Voices of Transgender Pride: Dan Herrle (2 of 15)
(Crystal A. Proxmire, Sept. 1, 2016)
Ferndale, MI – The largest gathering of transgender people in Michigan happens every year in Ferndale with over 200 gender non-conforming individuals and supporters coming together for Transgender Pride in the Park.
An unexpected downpour had nearly 100 people huddled under a pavilion while much of Geary Park flooded and heavy rains knocked down the tents over vendor booths. The closeness and the futility of the mess meant lots of laughter, getting to know strangers, and a memorable experience for attendees of the August picnic.
For some, Transgender Pride in the Park is their only opportunity to be around other trans people. For some it is even the only time they go in public dressed the way they wish they could the other 364 days of the year.
This series is a result of an afternoon’s worth of conversations.
No individual story can speak for the transgender community. People have different perceptions of themselves, different labels, different pronouns, and different ways of expressing themselves. But the one thing almost everyone there (including the cisgender folks) wants is to simply be themselves without the scorn or judgment of others.
Here is the second of 15 Profiles from Transgender Pride.
#2 – Dan Herrle
Dan Herrle looks sharp in his suit. With strong arms, short fuzzy hair, and a beard most people that meet him can’t tell that the world once expected him to be ladylike. Like many people who are gender non-conforming, Herrle sometimes struggled with what to wear, especially to job interviews and more formal events. Like many young men tee shirts and shorts make the perfect ensemble. But he says that he cleans up nice.
As part of FTM Detroit Herrle tries to find ways for transmen to get educated about the little things that help make presenting and transitioning easier. Having a traditionally masculine haircut is an obvious early step, but so is binding. That’s when individuals wear a compression vest or wrap their torsos with cloth to minimize the chest area. FTM Detroit helps guys with that, even providing a network for those who no longer need binders to pass theirs down to the younger men.
“My absolute favorite was the workshop we did about suits. We called it “If the Suit Fits” and we brought in a person who works as a suit fitter to come talk about how to buy one,” Herrle said.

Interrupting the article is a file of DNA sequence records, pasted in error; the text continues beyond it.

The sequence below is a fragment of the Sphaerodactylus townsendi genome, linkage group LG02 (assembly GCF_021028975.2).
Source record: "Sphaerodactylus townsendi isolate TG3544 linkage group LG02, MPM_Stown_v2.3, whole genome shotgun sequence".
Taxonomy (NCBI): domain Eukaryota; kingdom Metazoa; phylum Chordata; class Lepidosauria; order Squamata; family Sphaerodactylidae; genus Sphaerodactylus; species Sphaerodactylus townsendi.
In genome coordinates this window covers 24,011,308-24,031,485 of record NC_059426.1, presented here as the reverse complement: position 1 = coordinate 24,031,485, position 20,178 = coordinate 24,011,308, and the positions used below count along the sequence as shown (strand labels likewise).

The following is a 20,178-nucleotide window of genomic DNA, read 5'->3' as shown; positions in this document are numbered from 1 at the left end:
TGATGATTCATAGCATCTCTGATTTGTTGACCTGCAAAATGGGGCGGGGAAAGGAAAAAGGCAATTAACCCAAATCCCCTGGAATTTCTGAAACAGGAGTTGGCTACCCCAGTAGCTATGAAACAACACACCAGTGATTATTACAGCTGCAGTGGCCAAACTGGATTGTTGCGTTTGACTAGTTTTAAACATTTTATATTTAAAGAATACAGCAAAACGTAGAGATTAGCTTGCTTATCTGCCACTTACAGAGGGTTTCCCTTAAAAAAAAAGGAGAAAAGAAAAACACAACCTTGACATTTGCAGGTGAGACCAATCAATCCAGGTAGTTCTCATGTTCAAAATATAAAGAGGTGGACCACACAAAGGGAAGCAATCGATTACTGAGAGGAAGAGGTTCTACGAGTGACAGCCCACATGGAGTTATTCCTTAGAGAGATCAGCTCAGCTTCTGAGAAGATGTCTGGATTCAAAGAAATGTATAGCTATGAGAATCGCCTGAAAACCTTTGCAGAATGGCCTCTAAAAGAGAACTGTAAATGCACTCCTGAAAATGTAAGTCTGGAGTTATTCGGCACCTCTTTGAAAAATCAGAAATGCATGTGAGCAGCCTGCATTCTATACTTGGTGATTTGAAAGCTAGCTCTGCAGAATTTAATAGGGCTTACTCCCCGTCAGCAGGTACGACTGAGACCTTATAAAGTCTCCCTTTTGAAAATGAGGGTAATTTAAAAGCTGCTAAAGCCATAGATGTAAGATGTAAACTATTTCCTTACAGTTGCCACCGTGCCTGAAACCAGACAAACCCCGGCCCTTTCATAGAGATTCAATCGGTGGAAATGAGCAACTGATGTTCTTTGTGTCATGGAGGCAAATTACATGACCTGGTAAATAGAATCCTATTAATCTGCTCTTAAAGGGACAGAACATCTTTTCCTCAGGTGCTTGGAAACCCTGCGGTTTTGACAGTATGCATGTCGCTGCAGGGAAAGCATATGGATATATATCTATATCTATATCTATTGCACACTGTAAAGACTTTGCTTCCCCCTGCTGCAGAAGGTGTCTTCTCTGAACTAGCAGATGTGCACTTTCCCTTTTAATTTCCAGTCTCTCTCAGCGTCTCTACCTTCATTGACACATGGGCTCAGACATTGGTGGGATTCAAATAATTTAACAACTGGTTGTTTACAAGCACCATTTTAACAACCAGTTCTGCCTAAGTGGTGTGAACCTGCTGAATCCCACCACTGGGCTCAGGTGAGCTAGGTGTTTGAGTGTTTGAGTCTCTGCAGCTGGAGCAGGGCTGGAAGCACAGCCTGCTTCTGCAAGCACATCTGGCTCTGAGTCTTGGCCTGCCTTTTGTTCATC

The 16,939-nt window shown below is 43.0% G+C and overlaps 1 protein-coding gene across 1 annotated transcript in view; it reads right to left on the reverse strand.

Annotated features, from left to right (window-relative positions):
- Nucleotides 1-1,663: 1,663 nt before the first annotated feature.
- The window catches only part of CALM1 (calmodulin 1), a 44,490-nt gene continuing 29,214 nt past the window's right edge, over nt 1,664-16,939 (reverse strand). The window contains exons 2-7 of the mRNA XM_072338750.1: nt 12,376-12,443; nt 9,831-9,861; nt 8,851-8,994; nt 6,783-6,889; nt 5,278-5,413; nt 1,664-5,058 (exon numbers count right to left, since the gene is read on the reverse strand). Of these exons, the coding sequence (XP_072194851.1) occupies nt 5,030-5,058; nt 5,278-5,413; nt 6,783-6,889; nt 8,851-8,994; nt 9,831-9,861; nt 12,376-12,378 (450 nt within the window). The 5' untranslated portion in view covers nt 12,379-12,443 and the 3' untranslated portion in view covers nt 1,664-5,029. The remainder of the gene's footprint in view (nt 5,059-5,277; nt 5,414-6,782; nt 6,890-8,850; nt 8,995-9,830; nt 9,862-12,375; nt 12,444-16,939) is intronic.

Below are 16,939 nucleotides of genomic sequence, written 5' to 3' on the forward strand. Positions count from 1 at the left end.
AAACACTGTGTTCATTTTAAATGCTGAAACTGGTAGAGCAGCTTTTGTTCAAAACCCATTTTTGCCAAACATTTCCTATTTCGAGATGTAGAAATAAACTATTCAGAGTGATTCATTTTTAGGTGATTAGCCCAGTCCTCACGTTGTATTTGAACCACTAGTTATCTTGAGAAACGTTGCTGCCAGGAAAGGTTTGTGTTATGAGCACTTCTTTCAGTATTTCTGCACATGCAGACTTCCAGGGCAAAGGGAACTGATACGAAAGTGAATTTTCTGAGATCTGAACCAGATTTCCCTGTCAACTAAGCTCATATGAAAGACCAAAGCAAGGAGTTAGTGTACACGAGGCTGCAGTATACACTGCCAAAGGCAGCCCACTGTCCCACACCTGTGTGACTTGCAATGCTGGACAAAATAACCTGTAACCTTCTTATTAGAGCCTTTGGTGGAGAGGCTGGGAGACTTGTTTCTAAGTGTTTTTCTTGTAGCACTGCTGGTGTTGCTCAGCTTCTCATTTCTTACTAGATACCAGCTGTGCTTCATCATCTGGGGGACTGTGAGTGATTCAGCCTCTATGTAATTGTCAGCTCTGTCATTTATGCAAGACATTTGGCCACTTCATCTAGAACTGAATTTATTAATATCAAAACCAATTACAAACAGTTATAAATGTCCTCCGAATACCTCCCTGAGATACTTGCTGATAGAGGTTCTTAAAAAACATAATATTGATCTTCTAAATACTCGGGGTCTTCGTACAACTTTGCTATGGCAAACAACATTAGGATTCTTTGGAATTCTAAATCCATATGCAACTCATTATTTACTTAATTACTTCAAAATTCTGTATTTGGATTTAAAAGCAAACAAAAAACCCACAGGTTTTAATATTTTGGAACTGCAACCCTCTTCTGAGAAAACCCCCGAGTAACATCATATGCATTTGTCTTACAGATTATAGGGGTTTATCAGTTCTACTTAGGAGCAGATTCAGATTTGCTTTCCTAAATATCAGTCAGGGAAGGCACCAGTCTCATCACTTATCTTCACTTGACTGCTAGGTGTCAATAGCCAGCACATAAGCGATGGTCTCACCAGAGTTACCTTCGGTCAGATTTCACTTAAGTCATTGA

“Buying a suit is complicated for anyone, but with we’ve got different-shaped bodies. We need to be able to talk about what kinds of cuts look best if we have hips, or how to account for the chest area. The rep took our measurements and brought in terminology about how to buy one. We got a formal wear 101 with ties and ascots.”
Some of them also learned for the first time how to tie a tie.
“We don’t always have parents to teach us that stuff. You think of this image of the dad teaching the son how to tie a tie – a lot of guys here don’t have that.”
Rejection is a common theme in the lives of LGBTQ youth. Parents reject their children at a time when they are most struggling to figure out who they are. Without support young transgender people may not end up in environments where they have good mentors, access to employment, or friends that are positive influences.
FTM Detroit provides the kind of structure and support that literally saves lives.
The group stared informally with some friends who met while attending Wayne State. “We go started because a few trans guys at Wayne State met and we started hanging out every couple of weeks, drinking beer and just hanging out. It was very casual.
“Then people would be like ‘hey I met this other guy, can he come too?’ And we just kept adding people.
“It got to be the guys who were more experienced were helping the newer ones, and we thought that we should be doing more. Make it more of a formal group and really start helping people.”
Herrle and a handful of others started FTM Detroit, a group that is essentially headquartered in a house in Ferndale where four of the members live.
“Our events are open to anyone that is supportive of the community, but we have support groups that are just for people who are transmasculine or questioning so they can feel safe and around other people who really understand.”
Herrle said that another issue for transmen is that when they take hormones and grow beards, they are perceived to the world as male, but then struggle in LGBT spaces when others perceive them as cis gendered males. “Because I was so stealth it’s like I was invisible. People were like ‘What’s this cis guy going here? A lot of transmmen go through that. Especially if they were in the lesbian community before, sometimes friends don’t stay with you when you change,” he said. “I’ve had supportive people in my life, and some unsupportive people, but that comes with any life.”
He just prefers to be one of the supportive ones for others. To learn more about FTM Detroit check out their Facebook page at https://www.facebook.com/FtMDetroit/.
Transgender Pride in the Park is an event that grows each year. It is hosted by Transgender Michigan, and other groups come with information and smiles to share. PFLAG Detroit, Gender Identity Network Alliance, and FTM Detroit were among those in attendance.
The oc115 is doing a series of profiles from the picnic. CLICK HERE to search for others, and SIGN UP FOR DAILY HEADLINES so you won’t miss future features.
Voices of Transgender Pride: Dan Herrle (2 of 15)